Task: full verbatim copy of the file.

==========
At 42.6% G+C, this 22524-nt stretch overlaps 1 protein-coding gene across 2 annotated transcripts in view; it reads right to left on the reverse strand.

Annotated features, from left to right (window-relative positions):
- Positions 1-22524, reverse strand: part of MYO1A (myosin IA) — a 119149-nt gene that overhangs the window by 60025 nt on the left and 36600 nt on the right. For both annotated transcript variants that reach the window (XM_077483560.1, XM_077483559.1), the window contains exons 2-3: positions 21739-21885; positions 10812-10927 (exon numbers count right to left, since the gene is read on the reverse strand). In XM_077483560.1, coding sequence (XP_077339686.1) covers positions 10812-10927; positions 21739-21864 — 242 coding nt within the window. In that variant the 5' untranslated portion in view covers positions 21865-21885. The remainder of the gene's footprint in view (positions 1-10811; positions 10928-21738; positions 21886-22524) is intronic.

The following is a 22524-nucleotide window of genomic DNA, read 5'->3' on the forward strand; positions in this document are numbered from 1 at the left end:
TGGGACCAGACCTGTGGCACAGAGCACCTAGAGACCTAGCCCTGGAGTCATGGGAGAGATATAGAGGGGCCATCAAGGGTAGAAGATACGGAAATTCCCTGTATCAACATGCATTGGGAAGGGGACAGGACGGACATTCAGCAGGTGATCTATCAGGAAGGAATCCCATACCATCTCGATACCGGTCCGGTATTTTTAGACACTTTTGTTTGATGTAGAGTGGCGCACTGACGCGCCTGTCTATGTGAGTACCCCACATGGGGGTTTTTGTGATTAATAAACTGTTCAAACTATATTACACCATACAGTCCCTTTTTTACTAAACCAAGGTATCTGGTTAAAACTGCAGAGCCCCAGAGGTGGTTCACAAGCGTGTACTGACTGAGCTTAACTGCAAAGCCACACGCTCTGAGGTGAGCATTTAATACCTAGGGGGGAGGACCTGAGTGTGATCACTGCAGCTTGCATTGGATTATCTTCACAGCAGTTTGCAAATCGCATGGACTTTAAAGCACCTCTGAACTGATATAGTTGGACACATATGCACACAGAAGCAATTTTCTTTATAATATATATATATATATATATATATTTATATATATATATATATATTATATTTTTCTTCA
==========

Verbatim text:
At 42.6% G+C, this 22524-nt stretch overlaps 1 protein-coding gene across 2 annotated transcripts in view; it reads right to left on the reverse strand.

Annotated features, from left to right (window-relative positions):
- Positions 1-22524, reverse strand: part of MYO1A (myosin IA) — a 119149-nt gene that overhangs the window by 60025 nt on the left and 36600 nt on the right. For both annotated transcript variants that reach the window (XM_077483560.1, XM_077483559.1), the window contains exons 2-3: positions 21739-21885; positions 10812-10927 (exon numbers count right to left, since the gene is read on the reverse strand). In XM_077483560.1, coding sequence (XP_077339686.1) covers positions 10812-10927; positions 21739-21864 — 242 coding nt within the window. In that variant the 5' untranslated portion in view covers positions 21865-21885. The remainder of the gene's footprint in view (positions 1-10811; positions 10928-21738; positions 21886-22524) is intronic.

The following is a 22524-nucleotide window of genomic DNA, read 5'->3' on the forward strand; positions in this document are numbered from 1 at the left end:
TGGGACCAGACCTGTGGCACAGAGCACCTAGAGACCTAGCCCTGGAGTCATGGGAGAGATATAGAGGGGCCATCAAGGGTAGAAGATACGGAAATTCCCTGTATCAACATGCATTGGGAAGGGGACAGGACGGACATTCAGCAGGTGATCTATCAGGAAGGAATCCCATACCATCTCGATACCGGTCCGGTATTTTTAGACACTTTTGTTTGATGTAGAGTGGCGCACTGACGCGCCTGTCTATGTGAGTACCCCACATGGGGGTTTTTGTGATTAATAAACTGTTCAAACTATATTACACCATACAGTCCCTTTTTTACTAAACCAAGGTATCTGGTTAAAACTGCAGAGCCCCAGAGGTGGTTCACAAGCGTGTACTGACTGAGCTTAACTGCAAAGCCACACGCTCTGAGGTGAGCATTTAATACCTAGGGGGGAGGACCTGAGTGTGATCACTGCAGCTTGCATTGGATTATCTTCACAGCAGTTTGCAAATCGCATGGACTTTAAAGCACCTCTGAACTGATATAGTTGGACACATATGCACACAGAAGCAATTTTCTTTATAATATATATATATATATATATATATTTATATATATATATATATATTATATTTTTCTTCA